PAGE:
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'Deeply troubling' allegations against York Region CAS management spark provincial probe

The Ministry of Children and Women’s Issues has issued a directive to the local children’s aid society to 'properly address issues of workplace culture'
2020 07 31 york region cas

The Ontario government has launched an operational review of York Region Children’s Aid Society after allegations of racism, bullying and harassment surfaced against senior management, according to the associate minister of children and women’s issues.

“Our government has no tolerance for racism, discrimination, bullying or harassment of any kind,” said Jill Dunlop today in a statement issued at about 4:30 p.m. “These allegations are deeply troubling, and we want to assure the residents of York Region that we do not take this matter lightly.”

The ministry has issued a directive to the local children’s aid society to “properly address issues of workplace culture”. 

No specific details were provided regarding the allegations.

A full review will be completed "to ensure the health and well-being of staff so children, youth and families in York Region can be confident they are receiving the best and most culturally appropriate services", and steps will be taken to better protect vulnerable children and youth in York Region, Dunlop said. 

“We will take the necessary action once we receive the findings of this review, which we commit to releasing publicly. We hope the board of directors is taking these allegations as seriously as we are,” added Dunlop. 

York Region Children's Aid Society is headquarted in Newmarket, with offices in Richmond Hill and Woodbridge. The agency has a mandate to keep children safe and families together by providing child protection services around the clock, 24 hours a day, engaging and supporting families in problem solving, linking families to essential community services, and providing prevention and awareness programs to keep children safe and families strong.

Children's aid societies are mandated by the Child, Youth and Family Services Act, 2017, to:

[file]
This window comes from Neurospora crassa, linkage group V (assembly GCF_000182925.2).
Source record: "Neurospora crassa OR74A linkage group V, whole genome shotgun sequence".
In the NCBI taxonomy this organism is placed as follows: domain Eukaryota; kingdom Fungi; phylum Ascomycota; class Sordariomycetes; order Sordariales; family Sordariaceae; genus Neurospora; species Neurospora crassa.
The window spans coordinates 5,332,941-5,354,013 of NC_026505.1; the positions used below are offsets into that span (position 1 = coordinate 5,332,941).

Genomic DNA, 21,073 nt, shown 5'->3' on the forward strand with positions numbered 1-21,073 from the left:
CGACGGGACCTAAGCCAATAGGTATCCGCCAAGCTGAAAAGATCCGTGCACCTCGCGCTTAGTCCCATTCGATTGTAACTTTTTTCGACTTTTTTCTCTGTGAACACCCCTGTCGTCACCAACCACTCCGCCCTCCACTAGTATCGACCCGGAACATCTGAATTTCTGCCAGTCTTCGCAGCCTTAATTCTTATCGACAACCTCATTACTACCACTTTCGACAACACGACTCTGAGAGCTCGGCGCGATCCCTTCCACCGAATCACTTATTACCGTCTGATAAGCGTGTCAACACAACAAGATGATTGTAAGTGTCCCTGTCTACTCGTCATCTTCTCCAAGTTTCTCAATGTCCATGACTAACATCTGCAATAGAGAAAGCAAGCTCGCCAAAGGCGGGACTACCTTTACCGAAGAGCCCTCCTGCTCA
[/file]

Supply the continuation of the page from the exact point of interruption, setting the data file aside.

• Investigate allegations or evidence that children under the age of 18 may be in need of protection
  • Protect children where necessary
  • Provide guidance, counselling, and other services to families for protecting children or preventing circumstances requiring the protection of children
  • Provide care for children assigned or committed to its care
  • Supervise children assigned to its supervision
  • Place children for adoption when necessary

According to statistics from the York Region Children's Aid Society's 2018-2019 annual report, it received 9,212 calls concerning the safety and well-being of a child, served 10,876 children, supported 119 youth, and conducted 4,182 investigations.

There were 366 children in its care during 2018 to 2019.

The York Region agency has 292 staff, 47 family visit support coaches, 25 after-hours workers, 81 volunteers, and 13 board members.

In about 97 per cent of its investigations, the children involved remain in their homes with their families or legal guardians.

In a statement to NewmarketToday this evening, York Region Children’s Aid Society board chairperson Tahir Shafiq said it respects the Ontario government’s decision to conduct an operational review and will fully support and assist the government in its efforts.

“We care deeply about our employees and understand the importance of ensuring we have a diverse, inclusive, safe, and healthy workplace,” Shafiq said. “We are committed to diversity, equity, and inclusion in our work.”

Shafiq said that together with staff, the agency works with parents, caregivers, volunteers, and other community organizations to build safer and stronger communities.

“We take our mandate and responsibility seriously, to protect children, youth, and support families in York Region,” said Shafiq.

Editor's note: The original story was updated July 31 at 8:45 p.m. with comments from the York Region CAS board chairperson.


Kim Champion

About the Author: Kim Champion

Kim Champion is a veteran journalist and editor who covers Newmarket and issues that impact York Region.
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